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Moving it is no problem since he owns all the property (5 acres) around the house. Hopefully, when Chris comes back, he can find time to go up there with me and find an ideal place to re position the backflow device. Problem with moving it towards the hill is that it is a fairly steep incline, so more digging would be necessary, along with a retaining wall to hold back the dirt.

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Old 10-20-2012, 02:41 AM   #6
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Agree that rebuilding the inner bits would be easier. Replace the unit as a whole and now you running into current code issues. The problem with RPZ backfow preventers in pits is the atmospheric port on the bottom is itself a source point for contamination when the pit is flooded.

Could not tell if anyone had touched the valve so not sure how they could test it without cleaning the side ports, where the test meter hoses connects.

Assuming your installation met code when it was installed, I would ask to see the test report on your backflow preventer.. Sort of sounds a bit of a scam to me..

If they come up with a certified report, then hire a plumber to replace the internal check valves. It may just need to be cleaned or there may be nothing wrong with it at all.. No report, then it was not tested and they just what to get you on code compliance.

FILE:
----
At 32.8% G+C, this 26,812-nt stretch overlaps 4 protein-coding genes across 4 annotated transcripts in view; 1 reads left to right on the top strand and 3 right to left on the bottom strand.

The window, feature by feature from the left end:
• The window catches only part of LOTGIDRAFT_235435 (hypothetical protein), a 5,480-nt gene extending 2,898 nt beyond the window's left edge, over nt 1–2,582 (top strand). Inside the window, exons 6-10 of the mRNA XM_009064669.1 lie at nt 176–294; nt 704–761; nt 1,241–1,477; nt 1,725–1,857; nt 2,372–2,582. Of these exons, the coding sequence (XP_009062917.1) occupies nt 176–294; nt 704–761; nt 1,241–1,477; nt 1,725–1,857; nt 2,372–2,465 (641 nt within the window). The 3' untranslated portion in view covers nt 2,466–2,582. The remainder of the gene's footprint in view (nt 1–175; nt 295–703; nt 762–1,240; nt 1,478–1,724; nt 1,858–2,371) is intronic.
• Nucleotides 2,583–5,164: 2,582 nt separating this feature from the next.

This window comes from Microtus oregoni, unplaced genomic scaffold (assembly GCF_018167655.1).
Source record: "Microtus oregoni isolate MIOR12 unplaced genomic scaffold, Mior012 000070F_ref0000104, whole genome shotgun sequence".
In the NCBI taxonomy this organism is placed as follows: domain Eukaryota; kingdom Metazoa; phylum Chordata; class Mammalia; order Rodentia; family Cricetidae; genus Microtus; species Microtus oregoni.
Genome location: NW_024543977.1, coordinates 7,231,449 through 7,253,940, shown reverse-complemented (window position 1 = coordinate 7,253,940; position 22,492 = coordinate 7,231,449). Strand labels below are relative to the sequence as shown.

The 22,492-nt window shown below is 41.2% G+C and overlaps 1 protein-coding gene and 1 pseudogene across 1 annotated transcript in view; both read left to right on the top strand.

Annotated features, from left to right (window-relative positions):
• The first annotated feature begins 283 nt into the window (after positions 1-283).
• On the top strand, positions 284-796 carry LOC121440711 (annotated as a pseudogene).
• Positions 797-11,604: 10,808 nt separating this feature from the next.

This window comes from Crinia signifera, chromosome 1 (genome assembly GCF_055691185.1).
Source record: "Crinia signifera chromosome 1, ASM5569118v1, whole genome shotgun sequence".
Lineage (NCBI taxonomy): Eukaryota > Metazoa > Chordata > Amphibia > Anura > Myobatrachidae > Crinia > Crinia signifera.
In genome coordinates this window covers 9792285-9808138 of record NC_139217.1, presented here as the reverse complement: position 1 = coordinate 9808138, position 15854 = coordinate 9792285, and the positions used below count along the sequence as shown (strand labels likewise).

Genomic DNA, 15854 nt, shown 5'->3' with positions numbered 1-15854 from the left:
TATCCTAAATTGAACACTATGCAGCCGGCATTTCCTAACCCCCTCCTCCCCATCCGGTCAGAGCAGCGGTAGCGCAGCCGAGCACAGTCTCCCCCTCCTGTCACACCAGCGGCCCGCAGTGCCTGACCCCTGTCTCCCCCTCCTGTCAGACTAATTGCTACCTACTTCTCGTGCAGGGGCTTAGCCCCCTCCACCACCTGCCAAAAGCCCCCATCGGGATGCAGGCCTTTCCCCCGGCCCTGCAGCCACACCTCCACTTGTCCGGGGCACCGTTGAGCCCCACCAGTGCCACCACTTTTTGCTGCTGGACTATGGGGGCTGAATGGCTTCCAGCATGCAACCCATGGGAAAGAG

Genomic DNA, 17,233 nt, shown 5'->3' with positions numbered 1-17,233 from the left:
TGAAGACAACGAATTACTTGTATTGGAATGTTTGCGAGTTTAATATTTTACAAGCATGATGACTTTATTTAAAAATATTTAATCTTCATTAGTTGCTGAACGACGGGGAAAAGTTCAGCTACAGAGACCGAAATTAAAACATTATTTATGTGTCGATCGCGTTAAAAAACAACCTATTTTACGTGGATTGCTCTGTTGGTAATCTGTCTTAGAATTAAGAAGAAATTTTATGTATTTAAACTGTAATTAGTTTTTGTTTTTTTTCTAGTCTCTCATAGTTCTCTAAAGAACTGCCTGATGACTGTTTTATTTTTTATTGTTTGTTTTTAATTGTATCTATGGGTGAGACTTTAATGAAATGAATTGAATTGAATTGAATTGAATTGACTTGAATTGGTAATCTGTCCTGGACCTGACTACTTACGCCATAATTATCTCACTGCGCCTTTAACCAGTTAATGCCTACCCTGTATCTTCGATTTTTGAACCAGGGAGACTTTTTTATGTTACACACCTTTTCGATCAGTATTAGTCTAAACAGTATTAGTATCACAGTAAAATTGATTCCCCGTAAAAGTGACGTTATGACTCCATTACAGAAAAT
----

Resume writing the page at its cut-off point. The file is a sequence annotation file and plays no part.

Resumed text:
I believe that repairing the valve in place does not require compliance with the current codes. Installing a new valve would....

Beni Bacon, PE, CIPE

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Old 10-20-2012, 03:14 PM   #7
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I don't have anything to do with back flow preventers, although I think they are a joke.

My biggest question is; what's going to keep it from freezing in the winter if they move it above ground? Here in Florida they are sticking up all over the place. I would like to have a nickel for everyone I have tripped over.

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Old 10-20-2012, 03:56 PM   #8
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I also am concerned about it freezing. The neighbor who moved it above ground did wrap fiber insulation and had a custom canvas wrap built for it as an attempt to keep the pipes warm, but only cold weather and time will tell.

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Old 10-20-2012, 05:11 PM   #9
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Unless he has a heat source, the entire thing will cool down over night and freeze. Heat tape has come a long way from what I've heard. They even have one that you can put inside the pipe. Moving from Michigan to Florida 30 years ago kind of took me out of that loop.

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Old 10-20-2012, 05:59 PM   #10
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Unfortunately, that device is about 200' away from the nearest electrical source, so that in itself would prove to be the biggest expense. So far, repairing where it is seems like the best option.